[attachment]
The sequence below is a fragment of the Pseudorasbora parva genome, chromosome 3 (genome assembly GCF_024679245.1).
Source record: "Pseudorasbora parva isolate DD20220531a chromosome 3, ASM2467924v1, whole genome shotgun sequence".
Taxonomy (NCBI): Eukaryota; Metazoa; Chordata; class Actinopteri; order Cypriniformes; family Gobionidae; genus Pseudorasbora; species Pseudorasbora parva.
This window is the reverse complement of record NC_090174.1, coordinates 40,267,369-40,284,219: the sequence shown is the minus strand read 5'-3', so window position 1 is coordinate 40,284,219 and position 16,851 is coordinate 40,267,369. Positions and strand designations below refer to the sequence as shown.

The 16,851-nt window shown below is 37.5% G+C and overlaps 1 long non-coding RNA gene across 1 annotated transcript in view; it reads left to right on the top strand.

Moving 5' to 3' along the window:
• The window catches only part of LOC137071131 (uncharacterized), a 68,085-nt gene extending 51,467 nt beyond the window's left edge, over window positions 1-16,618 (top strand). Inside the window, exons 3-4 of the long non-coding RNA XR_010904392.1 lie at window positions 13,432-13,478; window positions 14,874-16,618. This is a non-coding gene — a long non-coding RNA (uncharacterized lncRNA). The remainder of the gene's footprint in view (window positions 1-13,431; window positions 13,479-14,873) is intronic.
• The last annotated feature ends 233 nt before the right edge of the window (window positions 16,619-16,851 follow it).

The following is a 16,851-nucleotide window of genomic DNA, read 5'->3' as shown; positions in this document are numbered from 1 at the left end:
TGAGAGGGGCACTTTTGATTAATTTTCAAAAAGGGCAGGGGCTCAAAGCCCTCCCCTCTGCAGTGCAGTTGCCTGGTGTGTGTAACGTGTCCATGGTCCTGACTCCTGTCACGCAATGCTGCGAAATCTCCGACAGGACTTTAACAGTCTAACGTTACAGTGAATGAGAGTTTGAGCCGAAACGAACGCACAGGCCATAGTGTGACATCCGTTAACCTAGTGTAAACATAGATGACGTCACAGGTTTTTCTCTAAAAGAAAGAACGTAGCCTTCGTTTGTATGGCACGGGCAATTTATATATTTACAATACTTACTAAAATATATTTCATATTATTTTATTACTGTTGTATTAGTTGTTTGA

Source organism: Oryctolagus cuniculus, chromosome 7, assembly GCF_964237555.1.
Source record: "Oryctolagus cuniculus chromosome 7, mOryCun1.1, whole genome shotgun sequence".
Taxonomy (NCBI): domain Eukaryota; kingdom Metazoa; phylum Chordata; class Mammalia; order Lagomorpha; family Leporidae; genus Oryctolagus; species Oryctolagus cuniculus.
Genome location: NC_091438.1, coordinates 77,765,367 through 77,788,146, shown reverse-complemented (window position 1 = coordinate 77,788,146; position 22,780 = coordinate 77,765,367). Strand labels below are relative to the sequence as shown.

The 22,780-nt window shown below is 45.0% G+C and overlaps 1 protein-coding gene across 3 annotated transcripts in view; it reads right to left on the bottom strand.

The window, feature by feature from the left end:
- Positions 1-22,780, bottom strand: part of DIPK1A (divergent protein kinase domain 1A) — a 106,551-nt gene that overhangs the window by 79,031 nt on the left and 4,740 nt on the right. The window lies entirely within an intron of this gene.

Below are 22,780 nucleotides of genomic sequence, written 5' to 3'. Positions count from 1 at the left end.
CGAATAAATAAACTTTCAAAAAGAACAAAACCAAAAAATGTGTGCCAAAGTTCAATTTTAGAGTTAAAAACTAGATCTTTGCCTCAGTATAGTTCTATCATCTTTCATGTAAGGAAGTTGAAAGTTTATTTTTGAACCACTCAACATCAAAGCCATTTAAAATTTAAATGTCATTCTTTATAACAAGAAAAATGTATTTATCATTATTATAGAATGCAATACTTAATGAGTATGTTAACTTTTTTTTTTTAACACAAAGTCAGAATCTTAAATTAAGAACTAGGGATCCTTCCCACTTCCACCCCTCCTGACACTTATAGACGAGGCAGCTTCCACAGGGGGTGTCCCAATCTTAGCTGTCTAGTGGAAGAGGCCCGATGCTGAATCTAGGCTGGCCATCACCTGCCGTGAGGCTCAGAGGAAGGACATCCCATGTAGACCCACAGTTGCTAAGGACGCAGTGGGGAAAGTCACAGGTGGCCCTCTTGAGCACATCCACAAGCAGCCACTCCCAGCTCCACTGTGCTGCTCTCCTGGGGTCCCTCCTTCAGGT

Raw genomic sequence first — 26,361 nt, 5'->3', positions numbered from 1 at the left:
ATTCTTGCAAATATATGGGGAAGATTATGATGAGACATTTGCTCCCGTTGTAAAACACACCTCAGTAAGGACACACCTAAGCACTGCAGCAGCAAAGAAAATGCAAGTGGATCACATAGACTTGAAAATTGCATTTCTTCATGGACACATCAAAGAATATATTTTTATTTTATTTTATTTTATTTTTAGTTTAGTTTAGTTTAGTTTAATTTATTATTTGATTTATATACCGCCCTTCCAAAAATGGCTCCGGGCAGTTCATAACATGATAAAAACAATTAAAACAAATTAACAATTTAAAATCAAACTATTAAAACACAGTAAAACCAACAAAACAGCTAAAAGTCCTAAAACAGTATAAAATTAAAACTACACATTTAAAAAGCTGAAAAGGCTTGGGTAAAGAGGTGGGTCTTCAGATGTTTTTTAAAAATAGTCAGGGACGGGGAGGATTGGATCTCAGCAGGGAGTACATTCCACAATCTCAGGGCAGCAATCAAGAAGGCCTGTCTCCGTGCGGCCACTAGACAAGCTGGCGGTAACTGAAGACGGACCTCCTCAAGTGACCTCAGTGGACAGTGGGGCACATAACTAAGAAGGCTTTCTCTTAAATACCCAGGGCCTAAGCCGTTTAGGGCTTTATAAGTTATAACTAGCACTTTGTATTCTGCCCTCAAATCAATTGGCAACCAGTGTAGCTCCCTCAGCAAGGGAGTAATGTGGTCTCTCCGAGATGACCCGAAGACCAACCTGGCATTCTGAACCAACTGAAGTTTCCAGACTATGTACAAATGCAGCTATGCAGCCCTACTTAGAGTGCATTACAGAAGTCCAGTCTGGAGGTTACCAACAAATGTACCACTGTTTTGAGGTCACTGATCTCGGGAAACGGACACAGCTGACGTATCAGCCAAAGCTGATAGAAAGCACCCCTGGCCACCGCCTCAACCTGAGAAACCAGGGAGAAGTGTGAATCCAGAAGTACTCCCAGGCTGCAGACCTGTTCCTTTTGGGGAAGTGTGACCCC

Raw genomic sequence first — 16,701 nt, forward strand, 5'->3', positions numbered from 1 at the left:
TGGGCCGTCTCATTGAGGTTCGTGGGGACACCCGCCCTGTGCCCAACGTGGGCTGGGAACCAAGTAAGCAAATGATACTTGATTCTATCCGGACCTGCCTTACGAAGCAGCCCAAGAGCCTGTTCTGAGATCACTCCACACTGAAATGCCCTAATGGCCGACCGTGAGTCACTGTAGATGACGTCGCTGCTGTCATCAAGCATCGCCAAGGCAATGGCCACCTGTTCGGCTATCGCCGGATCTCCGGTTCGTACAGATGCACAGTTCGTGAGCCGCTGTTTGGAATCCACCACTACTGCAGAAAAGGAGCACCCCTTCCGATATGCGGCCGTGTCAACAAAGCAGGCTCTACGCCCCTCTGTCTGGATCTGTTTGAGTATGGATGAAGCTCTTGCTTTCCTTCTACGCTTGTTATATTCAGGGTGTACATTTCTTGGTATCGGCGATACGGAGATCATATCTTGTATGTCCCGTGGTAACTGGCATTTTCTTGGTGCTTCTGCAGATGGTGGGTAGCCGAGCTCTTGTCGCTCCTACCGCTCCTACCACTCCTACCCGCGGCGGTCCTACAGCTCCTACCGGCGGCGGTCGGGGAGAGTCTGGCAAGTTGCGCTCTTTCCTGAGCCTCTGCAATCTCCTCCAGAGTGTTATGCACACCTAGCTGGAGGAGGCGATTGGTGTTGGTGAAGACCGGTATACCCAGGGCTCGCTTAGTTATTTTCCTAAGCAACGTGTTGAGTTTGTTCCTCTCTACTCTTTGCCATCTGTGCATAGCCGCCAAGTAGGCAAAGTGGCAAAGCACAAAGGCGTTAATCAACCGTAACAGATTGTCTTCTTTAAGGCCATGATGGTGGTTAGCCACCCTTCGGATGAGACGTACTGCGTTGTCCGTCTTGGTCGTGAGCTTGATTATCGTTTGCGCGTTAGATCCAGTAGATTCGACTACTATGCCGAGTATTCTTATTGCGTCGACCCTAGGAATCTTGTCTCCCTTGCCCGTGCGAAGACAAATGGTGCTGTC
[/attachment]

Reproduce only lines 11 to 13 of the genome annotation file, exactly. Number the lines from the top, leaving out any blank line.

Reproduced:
Source organism: Oryctolagus cuniculus, chromosome 7, assembly GCF_964237555.1.
Source record: "Oryctolagus cuniculus chromosome 7, mOryCun1.1, whole genome shotgun sequence".
Taxonomy (NCBI): domain Eukaryota; kingdom Metazoa; phylum Chordata; class Mammalia; order Lagomorpha; family Leporidae; genus Oryctolagus; species Oryctolagus cuniculus.